Moreover, while the HIF is designed to encourage investment in neglected diseases and expand immediate access to some medicines, it does not contribute to addressing the structural causes of poverty and premature death. Using limited resources to tackle the social determinants of health would have far wider benefits for the given costs than any one drug could hope for. The HIF retains a focus on treatment as the way to address the unacceptable rates of illness which persist in the world today despite the advances in knowledge and technology to overcome them. As Thomas McKeown famously demonstrated for turn of the century England, it was not medical technology (i.e., antibiotics and vaccines) that led to the decline of diseases evident at the time but rather improved living situations and enhanced nutrition. Such improvements, as Simon Szreter illustrates with his historical research, were the result of social mobilization and political will that culminated in the necessary regulations that improved the dismal living conditions.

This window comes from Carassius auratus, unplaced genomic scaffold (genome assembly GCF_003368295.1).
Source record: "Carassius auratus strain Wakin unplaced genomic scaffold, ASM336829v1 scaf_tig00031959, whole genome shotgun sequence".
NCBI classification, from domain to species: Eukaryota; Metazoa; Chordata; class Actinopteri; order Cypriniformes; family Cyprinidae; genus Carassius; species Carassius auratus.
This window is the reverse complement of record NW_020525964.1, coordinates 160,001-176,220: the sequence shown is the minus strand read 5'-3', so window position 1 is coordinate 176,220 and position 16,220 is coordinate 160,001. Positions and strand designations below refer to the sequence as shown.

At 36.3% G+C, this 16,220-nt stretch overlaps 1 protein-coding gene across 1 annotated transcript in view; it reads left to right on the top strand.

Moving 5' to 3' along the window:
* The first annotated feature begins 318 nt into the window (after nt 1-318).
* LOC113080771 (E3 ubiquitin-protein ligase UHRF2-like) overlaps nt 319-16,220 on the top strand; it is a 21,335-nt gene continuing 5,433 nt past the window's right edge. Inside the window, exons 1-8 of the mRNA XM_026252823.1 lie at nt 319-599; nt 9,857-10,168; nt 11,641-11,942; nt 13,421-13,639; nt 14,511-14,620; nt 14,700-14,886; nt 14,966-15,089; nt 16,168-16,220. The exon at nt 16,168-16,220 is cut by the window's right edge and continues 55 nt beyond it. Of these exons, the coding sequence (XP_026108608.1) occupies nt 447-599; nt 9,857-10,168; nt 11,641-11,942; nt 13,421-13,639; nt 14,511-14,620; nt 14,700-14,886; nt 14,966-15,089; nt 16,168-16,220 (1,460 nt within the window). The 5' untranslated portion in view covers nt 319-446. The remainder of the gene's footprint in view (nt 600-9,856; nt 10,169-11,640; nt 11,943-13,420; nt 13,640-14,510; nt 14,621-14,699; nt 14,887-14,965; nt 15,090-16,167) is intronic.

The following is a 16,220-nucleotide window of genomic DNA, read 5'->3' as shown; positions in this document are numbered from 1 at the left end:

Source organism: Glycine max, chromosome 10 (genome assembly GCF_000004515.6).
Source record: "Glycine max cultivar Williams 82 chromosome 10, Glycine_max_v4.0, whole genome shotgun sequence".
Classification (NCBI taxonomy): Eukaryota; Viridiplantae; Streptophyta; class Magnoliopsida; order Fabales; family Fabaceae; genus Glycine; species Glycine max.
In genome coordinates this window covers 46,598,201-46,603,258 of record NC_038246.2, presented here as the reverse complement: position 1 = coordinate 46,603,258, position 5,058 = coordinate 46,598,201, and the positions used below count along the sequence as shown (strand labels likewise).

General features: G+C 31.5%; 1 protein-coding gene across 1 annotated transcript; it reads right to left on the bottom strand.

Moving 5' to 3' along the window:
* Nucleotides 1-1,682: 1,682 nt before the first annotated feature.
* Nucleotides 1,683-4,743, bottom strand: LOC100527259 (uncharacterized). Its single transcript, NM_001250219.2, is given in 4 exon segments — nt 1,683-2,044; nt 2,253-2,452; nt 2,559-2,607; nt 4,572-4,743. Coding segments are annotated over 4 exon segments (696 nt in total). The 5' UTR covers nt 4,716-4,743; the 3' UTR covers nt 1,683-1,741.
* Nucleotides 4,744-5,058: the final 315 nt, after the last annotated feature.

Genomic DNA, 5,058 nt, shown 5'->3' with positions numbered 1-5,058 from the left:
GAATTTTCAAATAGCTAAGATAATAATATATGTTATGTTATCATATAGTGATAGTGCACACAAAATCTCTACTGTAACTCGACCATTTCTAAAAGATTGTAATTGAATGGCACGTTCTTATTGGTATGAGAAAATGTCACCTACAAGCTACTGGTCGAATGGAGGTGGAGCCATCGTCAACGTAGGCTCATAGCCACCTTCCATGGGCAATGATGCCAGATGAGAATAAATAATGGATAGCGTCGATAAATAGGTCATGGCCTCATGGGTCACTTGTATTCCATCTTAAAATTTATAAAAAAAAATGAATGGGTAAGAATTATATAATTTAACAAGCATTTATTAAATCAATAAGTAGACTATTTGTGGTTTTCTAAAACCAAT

While healthcare is undoubtedly important, it is naive to assume that it provides the solution to the kinds of health problems the poor face today. It certainly is not the most cost-effective approach and as such less likely to be a sustainable solution to the growing burden of ill health. Efforts that address root causes (ranging from water and sanitation to housing conditions and livelihoods) will serve to alleviate more than just one disease and thereby have further reaching impact on the lives of the poor. The donor governments and their taxpayers, therefore, are more likely to improve health and sustain such improvements if they enhance their efforts at alleviating poverty more generally.